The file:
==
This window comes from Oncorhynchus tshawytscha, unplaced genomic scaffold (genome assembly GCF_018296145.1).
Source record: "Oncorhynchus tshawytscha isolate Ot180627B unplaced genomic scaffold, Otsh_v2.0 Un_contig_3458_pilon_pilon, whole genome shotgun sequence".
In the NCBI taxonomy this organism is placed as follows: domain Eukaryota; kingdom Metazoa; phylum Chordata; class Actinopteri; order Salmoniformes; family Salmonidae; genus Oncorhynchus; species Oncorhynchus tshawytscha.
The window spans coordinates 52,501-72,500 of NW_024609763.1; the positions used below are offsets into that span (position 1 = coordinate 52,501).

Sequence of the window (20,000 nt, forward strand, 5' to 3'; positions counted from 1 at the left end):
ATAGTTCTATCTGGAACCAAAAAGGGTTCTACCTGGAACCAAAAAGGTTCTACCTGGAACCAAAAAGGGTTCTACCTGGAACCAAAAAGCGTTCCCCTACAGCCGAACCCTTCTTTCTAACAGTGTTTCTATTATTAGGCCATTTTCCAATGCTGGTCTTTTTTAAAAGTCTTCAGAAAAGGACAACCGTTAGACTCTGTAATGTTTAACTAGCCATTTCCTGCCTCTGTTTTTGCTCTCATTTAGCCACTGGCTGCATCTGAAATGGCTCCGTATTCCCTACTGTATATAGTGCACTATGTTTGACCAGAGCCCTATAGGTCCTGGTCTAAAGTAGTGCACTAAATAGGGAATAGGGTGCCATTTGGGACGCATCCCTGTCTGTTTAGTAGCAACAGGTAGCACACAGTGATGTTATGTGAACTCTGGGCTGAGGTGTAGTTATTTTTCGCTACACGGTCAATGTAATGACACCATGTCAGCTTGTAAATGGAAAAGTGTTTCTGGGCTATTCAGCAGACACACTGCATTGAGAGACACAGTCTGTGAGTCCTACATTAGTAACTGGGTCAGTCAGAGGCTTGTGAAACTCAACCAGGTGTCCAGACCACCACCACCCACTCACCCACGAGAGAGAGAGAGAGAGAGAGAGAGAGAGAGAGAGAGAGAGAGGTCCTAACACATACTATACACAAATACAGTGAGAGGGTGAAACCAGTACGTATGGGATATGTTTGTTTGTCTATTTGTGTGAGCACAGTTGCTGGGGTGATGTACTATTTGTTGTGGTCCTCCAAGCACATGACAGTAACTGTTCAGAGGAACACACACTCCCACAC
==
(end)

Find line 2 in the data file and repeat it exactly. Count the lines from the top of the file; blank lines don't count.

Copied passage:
Source record: "Oncorhynchus tshawytscha isolate Ot180627B unplaced genomic scaffold, Otsh_v2.0 Un_contig_3458_pilon_pilon, whole genome shotgun sequence".